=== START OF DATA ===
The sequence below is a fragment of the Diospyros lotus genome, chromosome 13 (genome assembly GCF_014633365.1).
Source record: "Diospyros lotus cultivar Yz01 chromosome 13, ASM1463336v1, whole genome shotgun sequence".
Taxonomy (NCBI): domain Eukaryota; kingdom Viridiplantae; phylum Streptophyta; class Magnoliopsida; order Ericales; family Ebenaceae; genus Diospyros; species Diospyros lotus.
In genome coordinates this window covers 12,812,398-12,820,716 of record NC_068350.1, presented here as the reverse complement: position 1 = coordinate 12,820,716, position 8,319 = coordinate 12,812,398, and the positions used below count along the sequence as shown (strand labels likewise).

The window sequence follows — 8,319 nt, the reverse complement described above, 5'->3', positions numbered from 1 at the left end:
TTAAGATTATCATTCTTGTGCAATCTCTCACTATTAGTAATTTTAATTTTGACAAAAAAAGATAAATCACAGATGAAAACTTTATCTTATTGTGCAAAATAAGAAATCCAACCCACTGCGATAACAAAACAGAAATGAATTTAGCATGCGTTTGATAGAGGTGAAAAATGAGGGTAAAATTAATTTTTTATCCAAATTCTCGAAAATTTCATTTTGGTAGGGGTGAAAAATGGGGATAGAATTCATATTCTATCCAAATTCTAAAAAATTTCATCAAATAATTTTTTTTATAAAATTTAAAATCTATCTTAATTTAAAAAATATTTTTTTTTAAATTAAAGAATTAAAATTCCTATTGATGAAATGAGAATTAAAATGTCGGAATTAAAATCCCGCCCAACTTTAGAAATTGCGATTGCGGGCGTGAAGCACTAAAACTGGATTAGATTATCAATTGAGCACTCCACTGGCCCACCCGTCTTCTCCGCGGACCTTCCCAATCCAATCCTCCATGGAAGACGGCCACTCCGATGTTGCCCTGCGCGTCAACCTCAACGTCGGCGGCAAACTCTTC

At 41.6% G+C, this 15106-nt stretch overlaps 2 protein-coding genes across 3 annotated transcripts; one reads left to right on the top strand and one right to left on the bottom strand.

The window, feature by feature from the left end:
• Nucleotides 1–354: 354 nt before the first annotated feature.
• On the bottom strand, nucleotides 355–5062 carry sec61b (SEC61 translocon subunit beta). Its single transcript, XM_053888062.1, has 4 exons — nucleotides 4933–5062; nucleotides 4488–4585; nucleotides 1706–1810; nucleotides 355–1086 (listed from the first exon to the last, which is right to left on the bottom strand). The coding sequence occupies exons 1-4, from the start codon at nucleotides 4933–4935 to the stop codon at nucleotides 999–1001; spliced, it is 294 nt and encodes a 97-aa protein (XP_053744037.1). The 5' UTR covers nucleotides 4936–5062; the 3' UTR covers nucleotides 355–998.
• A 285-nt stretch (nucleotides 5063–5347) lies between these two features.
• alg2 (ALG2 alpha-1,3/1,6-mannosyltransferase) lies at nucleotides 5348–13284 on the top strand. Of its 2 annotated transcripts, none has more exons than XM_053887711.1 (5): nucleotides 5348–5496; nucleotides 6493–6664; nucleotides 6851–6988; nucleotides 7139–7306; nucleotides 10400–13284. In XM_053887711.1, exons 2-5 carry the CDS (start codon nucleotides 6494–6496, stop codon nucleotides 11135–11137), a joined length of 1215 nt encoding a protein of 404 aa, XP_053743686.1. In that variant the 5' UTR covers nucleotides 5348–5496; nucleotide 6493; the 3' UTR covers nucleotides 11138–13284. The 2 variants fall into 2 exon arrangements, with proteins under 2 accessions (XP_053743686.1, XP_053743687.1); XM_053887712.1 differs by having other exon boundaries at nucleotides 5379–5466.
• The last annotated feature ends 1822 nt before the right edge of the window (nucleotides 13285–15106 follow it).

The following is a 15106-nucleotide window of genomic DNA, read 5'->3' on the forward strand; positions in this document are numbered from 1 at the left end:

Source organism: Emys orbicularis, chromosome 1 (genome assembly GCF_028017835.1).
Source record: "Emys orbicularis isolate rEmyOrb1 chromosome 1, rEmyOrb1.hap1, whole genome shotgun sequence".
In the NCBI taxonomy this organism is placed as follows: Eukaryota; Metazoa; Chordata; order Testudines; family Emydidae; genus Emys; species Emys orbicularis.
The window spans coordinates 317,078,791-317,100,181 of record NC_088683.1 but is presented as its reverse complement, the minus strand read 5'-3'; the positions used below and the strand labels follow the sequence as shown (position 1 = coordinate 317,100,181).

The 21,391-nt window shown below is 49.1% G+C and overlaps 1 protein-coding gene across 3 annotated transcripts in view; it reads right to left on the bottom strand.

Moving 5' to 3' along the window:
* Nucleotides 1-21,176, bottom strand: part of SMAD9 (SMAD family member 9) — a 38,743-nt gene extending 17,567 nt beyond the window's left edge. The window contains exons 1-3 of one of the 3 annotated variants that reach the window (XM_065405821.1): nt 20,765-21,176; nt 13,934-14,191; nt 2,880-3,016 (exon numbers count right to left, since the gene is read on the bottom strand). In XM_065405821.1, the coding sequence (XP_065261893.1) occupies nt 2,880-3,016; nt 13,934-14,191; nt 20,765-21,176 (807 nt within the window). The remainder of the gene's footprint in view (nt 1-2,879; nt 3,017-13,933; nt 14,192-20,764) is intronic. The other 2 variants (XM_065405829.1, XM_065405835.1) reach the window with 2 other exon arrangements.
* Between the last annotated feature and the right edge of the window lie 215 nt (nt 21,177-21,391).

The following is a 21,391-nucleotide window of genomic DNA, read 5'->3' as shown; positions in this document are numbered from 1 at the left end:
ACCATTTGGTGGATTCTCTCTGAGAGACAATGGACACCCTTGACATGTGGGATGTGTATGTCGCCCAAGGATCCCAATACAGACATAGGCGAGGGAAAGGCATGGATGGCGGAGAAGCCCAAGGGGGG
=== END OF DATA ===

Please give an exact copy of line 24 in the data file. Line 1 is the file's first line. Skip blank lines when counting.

ACCATTTGGTGGATTCTCTCTGAGAGACAATGGACACCCTTGACATGTGGGATGTGTATGTCGCCCAAGGATCCCAATACAGACATAGGCGAGGGAAAGGCATGGATGGCGGAGAAGCCCAAGGGGGG